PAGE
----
Elijah (Elias), Part I
0:00 Introduction (Elijah) - As God of Israel liveth
4:28 Chorus - Help Lord
7:50 Quartet Recit. - The deep affords no water (3,5,7,8)
8:48 Duet with chorus - Zion spreadeth her hands for aid (3,5)
10:56 Recit (Obadiah) - If with all your hearts
Chorus - Yet doth the Lord see it not
19:00 Recit (Angel) - Elijah! get thee hence (Florence Quivar)
19:55 Double quartet -For He shall give His angels (2,3,4,5,6,7,8,)
23:04 Recit (Angel): Now Cherith's book is dried up (Florence Quivar)
24:22 Air (Bonney): What have I to do with thee - Recit (Elijah, Widow) Give me thy son!
13. 9. Chorus - 'Blessed Are All They That Fear Him'
14. 10 Recitative (Elijah, Ahab) With Chorus - 'As God The Lord Of Sabaoth Liveth'
15. 11. Chorus - 'Baal, Answer Us'
16. 12. Recitative (Elijah) And Chorus - 'Call Him Louder, For He Is A God!'
17. 13. Recitative (Elijah) And Chorus - 'Call Him Louder! He Heareth Not'
18. 14. Air (Elijah) - 'Lord God Of Abraham, Isaac And Israel'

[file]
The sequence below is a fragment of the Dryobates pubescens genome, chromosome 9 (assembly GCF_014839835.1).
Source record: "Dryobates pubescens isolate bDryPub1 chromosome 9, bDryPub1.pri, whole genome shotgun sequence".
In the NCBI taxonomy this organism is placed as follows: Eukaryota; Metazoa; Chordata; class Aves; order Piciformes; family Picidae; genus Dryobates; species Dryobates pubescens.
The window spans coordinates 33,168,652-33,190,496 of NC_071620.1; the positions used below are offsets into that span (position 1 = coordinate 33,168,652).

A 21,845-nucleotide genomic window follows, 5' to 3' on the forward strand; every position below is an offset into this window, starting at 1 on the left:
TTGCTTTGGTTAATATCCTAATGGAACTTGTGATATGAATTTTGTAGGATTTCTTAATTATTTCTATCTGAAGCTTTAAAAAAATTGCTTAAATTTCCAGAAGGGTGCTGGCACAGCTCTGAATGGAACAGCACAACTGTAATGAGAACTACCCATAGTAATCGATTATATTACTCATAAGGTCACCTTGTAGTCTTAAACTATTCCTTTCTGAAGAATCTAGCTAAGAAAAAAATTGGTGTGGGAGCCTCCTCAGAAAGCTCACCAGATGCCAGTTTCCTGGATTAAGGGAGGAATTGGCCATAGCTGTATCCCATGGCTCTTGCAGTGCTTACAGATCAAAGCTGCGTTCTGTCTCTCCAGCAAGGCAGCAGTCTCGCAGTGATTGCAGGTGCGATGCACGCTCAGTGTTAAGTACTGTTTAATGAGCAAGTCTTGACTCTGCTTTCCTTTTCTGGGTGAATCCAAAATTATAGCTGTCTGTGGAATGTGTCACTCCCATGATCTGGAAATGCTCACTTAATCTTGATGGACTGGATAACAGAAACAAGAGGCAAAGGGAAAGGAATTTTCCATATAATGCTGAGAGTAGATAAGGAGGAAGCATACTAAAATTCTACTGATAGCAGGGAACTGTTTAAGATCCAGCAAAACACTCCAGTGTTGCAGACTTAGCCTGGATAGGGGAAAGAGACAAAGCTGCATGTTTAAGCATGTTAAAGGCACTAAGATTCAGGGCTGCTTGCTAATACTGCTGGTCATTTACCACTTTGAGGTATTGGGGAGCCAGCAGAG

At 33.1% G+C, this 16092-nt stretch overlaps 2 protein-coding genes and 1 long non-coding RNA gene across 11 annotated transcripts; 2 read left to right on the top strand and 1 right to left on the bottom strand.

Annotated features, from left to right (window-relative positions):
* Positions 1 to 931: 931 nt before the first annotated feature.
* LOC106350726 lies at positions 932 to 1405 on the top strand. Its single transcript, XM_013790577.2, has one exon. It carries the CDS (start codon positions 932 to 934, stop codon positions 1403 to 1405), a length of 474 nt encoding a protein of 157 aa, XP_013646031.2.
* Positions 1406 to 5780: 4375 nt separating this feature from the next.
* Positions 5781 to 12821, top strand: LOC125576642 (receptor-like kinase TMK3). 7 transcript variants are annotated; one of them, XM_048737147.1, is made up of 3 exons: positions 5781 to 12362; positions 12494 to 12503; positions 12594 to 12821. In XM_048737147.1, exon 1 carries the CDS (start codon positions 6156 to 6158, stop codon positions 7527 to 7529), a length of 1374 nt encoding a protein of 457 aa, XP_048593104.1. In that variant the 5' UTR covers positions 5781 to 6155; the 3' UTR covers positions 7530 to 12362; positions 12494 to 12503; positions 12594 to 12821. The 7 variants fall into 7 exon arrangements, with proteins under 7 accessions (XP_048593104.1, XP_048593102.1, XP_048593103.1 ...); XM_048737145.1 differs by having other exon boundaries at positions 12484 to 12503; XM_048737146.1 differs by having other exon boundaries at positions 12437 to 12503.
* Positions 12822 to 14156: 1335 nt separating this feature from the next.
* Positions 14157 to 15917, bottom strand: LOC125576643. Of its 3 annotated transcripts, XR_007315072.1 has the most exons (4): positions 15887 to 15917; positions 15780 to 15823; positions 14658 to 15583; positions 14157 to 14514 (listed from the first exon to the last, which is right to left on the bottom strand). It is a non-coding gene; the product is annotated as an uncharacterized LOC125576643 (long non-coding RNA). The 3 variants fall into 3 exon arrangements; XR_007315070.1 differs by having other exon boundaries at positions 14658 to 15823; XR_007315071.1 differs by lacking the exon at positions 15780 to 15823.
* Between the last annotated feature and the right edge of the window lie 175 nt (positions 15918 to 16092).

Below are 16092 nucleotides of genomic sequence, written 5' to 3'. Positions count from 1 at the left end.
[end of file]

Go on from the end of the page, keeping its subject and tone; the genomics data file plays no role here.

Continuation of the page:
19. 15. Quartet (Angels) - 'Cast Thy Burden Upon The Lord'
20. 16. Recitative (Elijah) And Chorus - 'O Thou, Who Makest Thine Angels Spirits'
21. 17. Air (Elijah) - 'Is Not His Word Like A Fire?'
22. 18. Air - 'Woe Unto Them Who Forsake Him!'
23. 19. Recitative (Obadiah, Elijah, Youth) And Chorus - 'O Man Of God, Help Thy People!'
24. 20. Chorus - 'Thanks Be To God!'
Elijah (Elias), Part II
Air: Hear ye, Israel! (Barbara Bonney)
Chorus: Be not affraid
Recit (Elijah, Queen) and chorus: The Lord hath exalted thee
Chorus - Woe to him
Recit (Obadiah, Elijah) Man of Godnow let my words be precious
Air (Thomas Hampson): It is enough, O Lord
Recit (Richard Clement) See, now he sleepeth
Trio of Angels (Bonney, Schellenberg,Simpson): Lift thine eyes
Chorus: He, watching over Israel
Recit (Angel, Elijah): Arise, Elijah (Florence Quivar)
Air (Angel): O rest in the Lord (Florence Quivar)
Chorus: He that shall endure to the end
Recit (Elijah, Angel): Night falleth 'round me (Henriette Schellenberg)
Chorus: Behold, God the Lord passed by!
Recit, Quartet & Chorus: Above himstood the seraphim (5,2,3,4)
Chorus: Go, return upon thy way - and recit (Elijah) I go on my way
Arioso (Thomas Hampson): For the mountains shall depart
Chorus: Thus did Elijah the prophet break forth
Air (Jerry Hadley): Then shall the righteous shine forth
Recit: For Godsent his people the prophet Elijah (Barbara Bonney)
Chorus: Thus saith the Lord
Quartet: O come, everyone that thirsteth (3,5,7,8)
Chorus: And then shall your light break forth